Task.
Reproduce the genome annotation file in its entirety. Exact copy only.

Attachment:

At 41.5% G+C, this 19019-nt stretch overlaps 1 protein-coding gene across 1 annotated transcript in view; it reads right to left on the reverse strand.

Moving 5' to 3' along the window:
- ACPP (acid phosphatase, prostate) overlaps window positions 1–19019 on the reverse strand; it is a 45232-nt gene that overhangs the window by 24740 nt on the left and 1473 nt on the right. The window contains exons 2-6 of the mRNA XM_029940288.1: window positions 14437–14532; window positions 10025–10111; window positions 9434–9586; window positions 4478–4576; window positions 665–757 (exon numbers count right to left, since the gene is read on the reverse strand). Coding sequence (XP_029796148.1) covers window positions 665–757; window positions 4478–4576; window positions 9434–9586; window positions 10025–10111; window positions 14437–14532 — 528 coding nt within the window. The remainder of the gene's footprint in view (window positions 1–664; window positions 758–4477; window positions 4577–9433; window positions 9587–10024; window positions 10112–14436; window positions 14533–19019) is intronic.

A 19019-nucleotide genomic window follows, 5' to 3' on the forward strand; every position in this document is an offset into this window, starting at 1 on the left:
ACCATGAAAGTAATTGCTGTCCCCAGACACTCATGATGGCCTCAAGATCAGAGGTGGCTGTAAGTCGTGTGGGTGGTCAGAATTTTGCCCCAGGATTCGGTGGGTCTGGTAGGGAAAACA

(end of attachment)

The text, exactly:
At 41.5% G+C, this 19019-nt stretch overlaps 1 protein-coding gene across 1 annotated transcript in view; it reads right to left on the reverse strand.

Moving 5' to 3' along the window:
- ACPP (acid phosphatase, prostate) overlaps window positions 1–19019 on the reverse strand; it is a 45232-nt gene that overhangs the window by 24740 nt on the left and 1473 nt on the right. The window contains exons 2-6 of the mRNA XM_029940288.1: window positions 14437–14532; window positions 10025–10111; window positions 9434–9586; window positions 4478–4576; window positions 665–757 (exon numbers count right to left, since the gene is read on the reverse strand). Coding sequence (XP_029796148.1) covers window positions 665–757; window positions 4478–4576; window positions 9434–9586; window positions 10025–10111; window positions 14437–14532 — 528 coding nt within the window. The remainder of the gene's footprint in view (window positions 1–664; window positions 758–4477; window positions 4577–9433; window positions 9587–10024; window positions 10112–14436; window positions 14533–19019) is intronic.

A 19019-nucleotide genomic window follows, 5' to 3' on the forward strand; every position in this document is an offset into this window, starting at 1 on the left:
ACCATGAAAGTAATTGCTGTCCCCAGACACTCATGATGGCCTCAAGATCAGAGGTGGCTGTAAGTCGTGTGGGTGGTCAGAATTTTGCCCCAGGATTCGGTGGGTCTGGTAGGGAAAACA